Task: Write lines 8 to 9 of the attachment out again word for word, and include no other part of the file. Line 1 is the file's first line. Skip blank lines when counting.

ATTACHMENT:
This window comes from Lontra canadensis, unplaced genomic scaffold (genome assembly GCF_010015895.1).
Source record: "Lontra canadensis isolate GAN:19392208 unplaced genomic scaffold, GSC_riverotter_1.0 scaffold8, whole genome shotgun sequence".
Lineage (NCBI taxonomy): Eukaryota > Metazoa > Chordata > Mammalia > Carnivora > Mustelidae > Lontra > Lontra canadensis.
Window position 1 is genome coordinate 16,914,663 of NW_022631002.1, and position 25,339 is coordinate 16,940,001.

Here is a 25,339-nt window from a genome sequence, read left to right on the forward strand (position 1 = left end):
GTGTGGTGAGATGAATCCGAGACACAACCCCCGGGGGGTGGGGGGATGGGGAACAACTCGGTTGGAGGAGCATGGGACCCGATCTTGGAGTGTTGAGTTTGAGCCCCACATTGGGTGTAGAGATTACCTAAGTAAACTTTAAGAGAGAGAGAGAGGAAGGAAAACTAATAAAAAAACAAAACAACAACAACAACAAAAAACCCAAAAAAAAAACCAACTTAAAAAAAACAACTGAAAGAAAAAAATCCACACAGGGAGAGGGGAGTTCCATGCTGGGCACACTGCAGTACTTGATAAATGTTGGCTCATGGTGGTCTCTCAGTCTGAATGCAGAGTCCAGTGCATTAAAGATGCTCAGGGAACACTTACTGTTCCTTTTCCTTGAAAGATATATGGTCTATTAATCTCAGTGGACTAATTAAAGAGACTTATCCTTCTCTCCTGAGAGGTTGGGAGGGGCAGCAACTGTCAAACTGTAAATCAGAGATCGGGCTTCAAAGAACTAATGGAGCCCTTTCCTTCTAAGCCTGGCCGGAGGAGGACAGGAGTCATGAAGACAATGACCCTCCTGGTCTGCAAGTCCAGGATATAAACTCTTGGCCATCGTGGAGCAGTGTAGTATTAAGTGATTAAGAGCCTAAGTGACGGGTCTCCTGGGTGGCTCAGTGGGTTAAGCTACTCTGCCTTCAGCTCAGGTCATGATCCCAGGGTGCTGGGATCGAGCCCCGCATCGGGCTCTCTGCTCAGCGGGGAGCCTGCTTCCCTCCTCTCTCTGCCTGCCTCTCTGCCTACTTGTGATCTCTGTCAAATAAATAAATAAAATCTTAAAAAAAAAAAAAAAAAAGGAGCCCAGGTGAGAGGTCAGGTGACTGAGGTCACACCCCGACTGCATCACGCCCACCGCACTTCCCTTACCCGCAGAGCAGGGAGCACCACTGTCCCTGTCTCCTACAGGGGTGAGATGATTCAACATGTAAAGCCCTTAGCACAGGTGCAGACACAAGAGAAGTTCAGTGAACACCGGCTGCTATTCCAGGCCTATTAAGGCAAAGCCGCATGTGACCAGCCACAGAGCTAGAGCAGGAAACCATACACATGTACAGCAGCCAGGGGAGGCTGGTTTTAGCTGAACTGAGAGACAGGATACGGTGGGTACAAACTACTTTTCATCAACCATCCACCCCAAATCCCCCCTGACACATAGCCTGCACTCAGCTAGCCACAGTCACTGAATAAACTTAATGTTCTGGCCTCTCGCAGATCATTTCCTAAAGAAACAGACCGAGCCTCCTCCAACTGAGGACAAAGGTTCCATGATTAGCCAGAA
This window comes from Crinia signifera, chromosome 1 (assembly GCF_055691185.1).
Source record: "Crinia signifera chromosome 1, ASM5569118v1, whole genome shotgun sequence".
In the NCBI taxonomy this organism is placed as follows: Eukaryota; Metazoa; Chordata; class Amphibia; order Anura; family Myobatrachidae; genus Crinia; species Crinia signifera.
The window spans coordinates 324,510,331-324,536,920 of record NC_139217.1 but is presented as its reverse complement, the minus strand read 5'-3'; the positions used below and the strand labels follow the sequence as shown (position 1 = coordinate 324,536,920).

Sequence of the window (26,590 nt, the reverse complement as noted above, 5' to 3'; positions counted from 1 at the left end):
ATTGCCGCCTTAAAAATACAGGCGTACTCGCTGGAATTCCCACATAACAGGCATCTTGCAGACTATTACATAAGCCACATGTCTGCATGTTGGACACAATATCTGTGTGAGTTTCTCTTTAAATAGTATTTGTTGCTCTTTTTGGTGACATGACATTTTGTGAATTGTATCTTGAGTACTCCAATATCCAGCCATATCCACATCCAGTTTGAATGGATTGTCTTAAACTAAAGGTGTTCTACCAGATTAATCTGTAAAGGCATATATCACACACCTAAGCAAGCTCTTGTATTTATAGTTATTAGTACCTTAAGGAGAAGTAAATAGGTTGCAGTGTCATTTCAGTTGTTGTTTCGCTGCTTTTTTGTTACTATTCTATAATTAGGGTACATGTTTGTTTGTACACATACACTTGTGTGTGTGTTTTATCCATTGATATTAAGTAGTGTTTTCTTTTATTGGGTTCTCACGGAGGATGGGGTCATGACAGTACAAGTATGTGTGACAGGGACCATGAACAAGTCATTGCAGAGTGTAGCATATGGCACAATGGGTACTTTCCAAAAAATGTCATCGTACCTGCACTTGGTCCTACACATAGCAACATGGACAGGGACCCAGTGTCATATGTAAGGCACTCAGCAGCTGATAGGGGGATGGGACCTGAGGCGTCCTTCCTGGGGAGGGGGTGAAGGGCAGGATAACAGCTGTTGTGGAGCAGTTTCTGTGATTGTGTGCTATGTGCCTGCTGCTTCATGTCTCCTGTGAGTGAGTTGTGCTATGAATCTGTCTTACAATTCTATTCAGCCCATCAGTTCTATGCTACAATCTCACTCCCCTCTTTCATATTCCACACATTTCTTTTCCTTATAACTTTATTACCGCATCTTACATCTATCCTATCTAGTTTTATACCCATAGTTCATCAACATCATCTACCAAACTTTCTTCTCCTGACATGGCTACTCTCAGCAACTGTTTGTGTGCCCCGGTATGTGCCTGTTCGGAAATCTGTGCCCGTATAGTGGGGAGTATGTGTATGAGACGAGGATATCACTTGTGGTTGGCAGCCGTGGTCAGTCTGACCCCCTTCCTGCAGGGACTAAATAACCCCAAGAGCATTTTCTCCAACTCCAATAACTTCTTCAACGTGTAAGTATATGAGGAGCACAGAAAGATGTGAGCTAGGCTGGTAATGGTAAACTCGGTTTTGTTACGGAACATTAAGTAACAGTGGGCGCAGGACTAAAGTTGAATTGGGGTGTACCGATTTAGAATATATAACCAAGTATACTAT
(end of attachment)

Source record: "Crinia signifera chromosome 1, ASM5569118v1, whole genome shotgun sequence".
In the NCBI taxonomy this organism is placed as follows: Eukaryota; Metazoa; Chordata; class Amphibia; order Anura; family Myobatrachidae; genus Crinia; species Crinia signifera.